One of the most important steps in selling or buying is the home appraisal. Let's look at why it's typically an essential part of the process and how it works.
What is a home appraisal?
A home appraisal is an unbiased, professional assessment of a home's value required by the mortgage company to ensure an accurate value of the property.
Once an appraisal has been selected and ordered by the lender, you cannot change the appraiser unless you get a new loan company. Generally, this is not an option.
What's the difference between a home appraisal and a home inspection?
"It's an apples vs. oranges comparison," says Craig Walker at Absolute Mortgage. "The appraiser must provide a 'value' for the home, and accordingly, is focused more on valuations metrics rather than overall condition of the property. Alternatively, the private home inspector's duty is to help identify structural, mechanical and operational issues/deficiencies that you should be aware of before purchasing."
Who pays for the home appraisal?
Most always, the buyer.
Jennifer Fisher at 1st Security Bank explains: "A buyer should be prepared to pay between $725. and $1500. for an appraisal in this marketplace. For homes over 1M, it is closer to $1500. For homes over 3M, we have seen them as high as $3,000. for a single appraisal!! Some lenders require two appraisals for homes over 2M."
How long does it take to get an appraisal done?
Fisher says, "I think the most important thing buyers need to know about getting an appraisal is that the market is so busy, that appraisals can take up to two weeks for a normal home or condo. If the appraiser thinks there is anything unique about a home, they will charge additional fees and push the appraisal out further. For homes that are rural and unique, we have seen appraisals take over a month as well."
How is value calculated in a home appraisal?
"Many factors go into calculating value during your home appraisal process," according to Walker. "Most importantly, recently sold comparable properties must be considered. 'Comps' should be similar in location, size, style, room count, condition, utility, etc."
Walker describes the home appraisal process as " . . . part art and part science, and the latter is hard to change. Sometimes, the hardest thing for owners is to be objective about their own homes. Always realize the appraiser is limited to the true comps available, and those comps will not always support the value you may expect."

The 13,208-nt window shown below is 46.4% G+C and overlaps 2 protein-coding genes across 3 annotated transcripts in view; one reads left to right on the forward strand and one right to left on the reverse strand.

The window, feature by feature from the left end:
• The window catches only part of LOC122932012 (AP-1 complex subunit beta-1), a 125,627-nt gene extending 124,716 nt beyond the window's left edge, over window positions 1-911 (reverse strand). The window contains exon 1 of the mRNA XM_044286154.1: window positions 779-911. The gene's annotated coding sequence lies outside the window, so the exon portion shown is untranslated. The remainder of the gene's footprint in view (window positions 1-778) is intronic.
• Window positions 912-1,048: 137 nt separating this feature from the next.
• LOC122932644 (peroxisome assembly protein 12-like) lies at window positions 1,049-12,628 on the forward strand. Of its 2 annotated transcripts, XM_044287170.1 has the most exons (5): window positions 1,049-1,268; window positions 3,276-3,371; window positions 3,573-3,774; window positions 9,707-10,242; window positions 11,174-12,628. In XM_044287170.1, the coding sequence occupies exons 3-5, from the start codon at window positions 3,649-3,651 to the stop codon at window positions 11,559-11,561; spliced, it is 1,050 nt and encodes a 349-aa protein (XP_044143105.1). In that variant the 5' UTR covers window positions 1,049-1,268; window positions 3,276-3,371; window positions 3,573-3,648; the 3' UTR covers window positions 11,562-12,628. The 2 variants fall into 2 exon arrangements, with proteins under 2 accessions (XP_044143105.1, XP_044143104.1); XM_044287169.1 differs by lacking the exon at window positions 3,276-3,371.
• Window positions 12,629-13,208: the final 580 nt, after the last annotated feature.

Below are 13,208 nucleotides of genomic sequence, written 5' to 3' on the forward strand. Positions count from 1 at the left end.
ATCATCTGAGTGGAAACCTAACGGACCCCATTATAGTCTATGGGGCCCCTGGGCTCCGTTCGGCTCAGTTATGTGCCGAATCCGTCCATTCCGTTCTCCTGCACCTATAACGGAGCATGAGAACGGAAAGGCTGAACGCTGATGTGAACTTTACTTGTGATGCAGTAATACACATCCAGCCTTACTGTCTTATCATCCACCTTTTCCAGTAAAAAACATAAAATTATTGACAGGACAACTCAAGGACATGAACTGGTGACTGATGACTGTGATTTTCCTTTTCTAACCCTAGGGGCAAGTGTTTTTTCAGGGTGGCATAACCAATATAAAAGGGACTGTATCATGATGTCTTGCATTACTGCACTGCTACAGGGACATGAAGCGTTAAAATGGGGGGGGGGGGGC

"To influence the 'art' part of the equation," recommends Walker, "keep your home in good condition. Present your home for appraisal as you would for sale. Prepare written information regarding improvements, and offer an extra copy for your appraiser to keep. Be punctual, courteous and respectful, and your appraiser will do for you the best that can be done."
How can an appraisal affect a home's sale?
With a traditional loan model of 80/20, the buyer's expected contribution is 20% of the purchase price while the lender offers 80% of the purchase price. When the appraisal comes in at, or above, the agreed purchase price between buyer and seller, the loan is approved. But if the appraisal comes in with a lower value than the purchase price, the loan will not be finalized.
For example, on a home with a purchase price of $900,000., the mortgage company would offer a loan for the amount of $720,000. (80%) and the buyer would cover $180,000. (20%). But if the home appraisal is lower than $900,000 - say, $800,000. - the mortgage company would only lend the buyer $640,000. Yet the purchase price of the house stays the same, leaving a shortage of $80,000.
What are the options when an appraisal comes in low?
There are three different options in this case:
* The listing agent can call for a reappraisal with three new comps.
* The buyer's agent could do the same as the listing agent.
* The appraiser may or may not change the appraisal.
If a new appraisal is done but still comes in low, there are three options to move forward:
* The seller can decide to lower the purchase price.
* The buyer can bring more money as a down payment to make up the shortage.
* The deal falls through.
Note: If you decide to waive the appraisal (which is common in the current Seattle market), you already agree to bring more money to the close.
What do home sellers and buyers most need to know about the current Seattle market?
Fisher's advice to prospective buyers? "This is a very unique time in Washington State. My recommendation to all buyers out there is to get fully underwritten before you get into contract on a home. Be prepared to pay for an additional rush on the appraisal to be able to compete in this marketplace."
Still have questions about having your home appraisal done?